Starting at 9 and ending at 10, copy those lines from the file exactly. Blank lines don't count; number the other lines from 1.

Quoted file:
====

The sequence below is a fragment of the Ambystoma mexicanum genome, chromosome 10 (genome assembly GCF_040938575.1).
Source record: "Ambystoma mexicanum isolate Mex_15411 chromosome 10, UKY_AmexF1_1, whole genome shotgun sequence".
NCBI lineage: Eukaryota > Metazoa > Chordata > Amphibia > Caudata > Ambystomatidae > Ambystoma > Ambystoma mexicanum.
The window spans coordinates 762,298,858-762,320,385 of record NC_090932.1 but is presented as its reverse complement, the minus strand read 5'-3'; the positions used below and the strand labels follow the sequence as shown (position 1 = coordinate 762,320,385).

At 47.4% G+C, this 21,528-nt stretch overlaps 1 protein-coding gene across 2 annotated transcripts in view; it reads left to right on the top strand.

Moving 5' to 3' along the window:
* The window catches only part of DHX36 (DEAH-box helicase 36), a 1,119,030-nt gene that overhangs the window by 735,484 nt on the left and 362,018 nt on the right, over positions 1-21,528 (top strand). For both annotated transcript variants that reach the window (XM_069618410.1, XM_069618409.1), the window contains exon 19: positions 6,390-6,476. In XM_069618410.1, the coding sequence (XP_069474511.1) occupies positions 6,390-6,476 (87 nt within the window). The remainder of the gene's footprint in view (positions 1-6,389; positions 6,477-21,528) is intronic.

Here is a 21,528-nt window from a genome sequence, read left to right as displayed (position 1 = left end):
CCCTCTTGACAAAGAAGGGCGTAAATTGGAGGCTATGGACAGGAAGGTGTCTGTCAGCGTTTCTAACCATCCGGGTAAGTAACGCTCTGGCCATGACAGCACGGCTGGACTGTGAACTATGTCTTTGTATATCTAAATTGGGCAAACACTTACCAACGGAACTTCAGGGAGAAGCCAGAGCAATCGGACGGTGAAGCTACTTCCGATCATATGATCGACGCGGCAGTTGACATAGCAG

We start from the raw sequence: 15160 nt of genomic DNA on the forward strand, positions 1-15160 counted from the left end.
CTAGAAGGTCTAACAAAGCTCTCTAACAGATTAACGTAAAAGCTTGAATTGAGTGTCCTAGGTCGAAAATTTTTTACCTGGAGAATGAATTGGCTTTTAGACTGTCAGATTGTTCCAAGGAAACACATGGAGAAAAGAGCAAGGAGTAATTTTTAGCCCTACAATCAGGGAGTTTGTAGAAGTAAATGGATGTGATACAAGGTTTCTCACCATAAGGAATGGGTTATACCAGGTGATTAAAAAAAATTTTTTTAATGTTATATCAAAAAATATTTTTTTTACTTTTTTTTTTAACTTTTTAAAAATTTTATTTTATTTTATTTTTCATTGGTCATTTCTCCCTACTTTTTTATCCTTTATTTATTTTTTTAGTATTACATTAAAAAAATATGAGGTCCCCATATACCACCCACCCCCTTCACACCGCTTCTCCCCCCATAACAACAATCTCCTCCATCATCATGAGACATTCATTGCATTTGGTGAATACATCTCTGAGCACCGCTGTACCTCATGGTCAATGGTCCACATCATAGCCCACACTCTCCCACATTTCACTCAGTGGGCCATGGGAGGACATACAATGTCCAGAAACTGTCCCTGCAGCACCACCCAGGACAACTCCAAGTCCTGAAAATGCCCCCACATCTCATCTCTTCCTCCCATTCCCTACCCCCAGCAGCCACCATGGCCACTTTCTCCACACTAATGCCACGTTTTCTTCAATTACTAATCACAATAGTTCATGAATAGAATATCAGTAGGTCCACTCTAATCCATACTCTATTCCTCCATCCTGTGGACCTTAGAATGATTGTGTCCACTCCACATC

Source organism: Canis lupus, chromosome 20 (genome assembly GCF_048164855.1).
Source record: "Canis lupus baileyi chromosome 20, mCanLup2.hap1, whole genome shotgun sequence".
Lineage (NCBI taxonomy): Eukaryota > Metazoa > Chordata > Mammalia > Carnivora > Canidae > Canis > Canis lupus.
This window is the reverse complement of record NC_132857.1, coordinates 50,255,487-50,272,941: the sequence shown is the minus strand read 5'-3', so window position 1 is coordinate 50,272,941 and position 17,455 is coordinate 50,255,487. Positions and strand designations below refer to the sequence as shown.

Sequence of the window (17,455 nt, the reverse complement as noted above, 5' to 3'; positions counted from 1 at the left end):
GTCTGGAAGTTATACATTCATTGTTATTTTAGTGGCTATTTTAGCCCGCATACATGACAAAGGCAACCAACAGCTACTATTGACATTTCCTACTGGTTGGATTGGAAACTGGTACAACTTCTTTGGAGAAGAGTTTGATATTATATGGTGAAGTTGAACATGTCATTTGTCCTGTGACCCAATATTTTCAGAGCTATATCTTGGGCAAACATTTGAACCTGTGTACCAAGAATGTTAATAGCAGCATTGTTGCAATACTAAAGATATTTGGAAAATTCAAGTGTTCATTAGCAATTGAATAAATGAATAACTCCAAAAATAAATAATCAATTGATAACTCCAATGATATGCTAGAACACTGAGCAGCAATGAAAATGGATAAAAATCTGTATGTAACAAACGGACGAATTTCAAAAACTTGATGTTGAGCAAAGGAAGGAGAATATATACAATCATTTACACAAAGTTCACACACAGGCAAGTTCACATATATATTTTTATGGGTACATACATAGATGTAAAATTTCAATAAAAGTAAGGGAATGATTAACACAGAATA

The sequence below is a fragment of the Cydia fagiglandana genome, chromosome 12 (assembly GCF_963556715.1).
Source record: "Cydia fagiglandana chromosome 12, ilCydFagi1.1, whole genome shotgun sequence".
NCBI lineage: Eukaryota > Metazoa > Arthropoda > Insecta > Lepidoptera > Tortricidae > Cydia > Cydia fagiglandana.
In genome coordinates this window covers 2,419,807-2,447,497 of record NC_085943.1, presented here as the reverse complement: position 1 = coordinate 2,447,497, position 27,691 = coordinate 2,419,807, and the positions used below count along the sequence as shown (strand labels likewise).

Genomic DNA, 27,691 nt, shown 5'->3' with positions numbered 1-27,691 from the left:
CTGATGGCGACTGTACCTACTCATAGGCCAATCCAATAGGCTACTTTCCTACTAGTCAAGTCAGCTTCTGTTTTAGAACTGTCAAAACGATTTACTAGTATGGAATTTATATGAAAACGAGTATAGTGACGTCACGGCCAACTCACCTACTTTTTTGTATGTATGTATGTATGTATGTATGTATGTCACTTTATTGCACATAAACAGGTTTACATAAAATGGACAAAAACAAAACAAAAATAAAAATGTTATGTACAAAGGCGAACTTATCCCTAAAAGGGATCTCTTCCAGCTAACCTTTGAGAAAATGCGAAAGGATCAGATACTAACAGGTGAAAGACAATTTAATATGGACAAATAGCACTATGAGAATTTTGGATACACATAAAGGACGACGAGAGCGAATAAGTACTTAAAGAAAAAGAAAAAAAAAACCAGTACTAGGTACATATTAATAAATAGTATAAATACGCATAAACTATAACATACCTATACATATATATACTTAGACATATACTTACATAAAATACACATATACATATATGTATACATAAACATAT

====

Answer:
CCCTCTTGACAAAGAAGGGCGTAAATTGGAGGCTATGGACAGGAAGGTGTCTGTCAGCGTTTCTAACCATCCGGGTAAGTAACGCTCTGGCCATGACAGCACGGCTGGACTGTGAACTATGTCTTTGTATATCTAAATTGGGCAAACACTTACCAACGGAACTTCAGGGAGAAGCCAGAGCAATCGGACGGTGAAGCTACTTCCGATCATATGATCGACGCGGCAGTTGACATAGCAG

We start from the raw sequence: 15160 nt of genomic DNA on the forward strand, positions 1-15160 counted from the left end.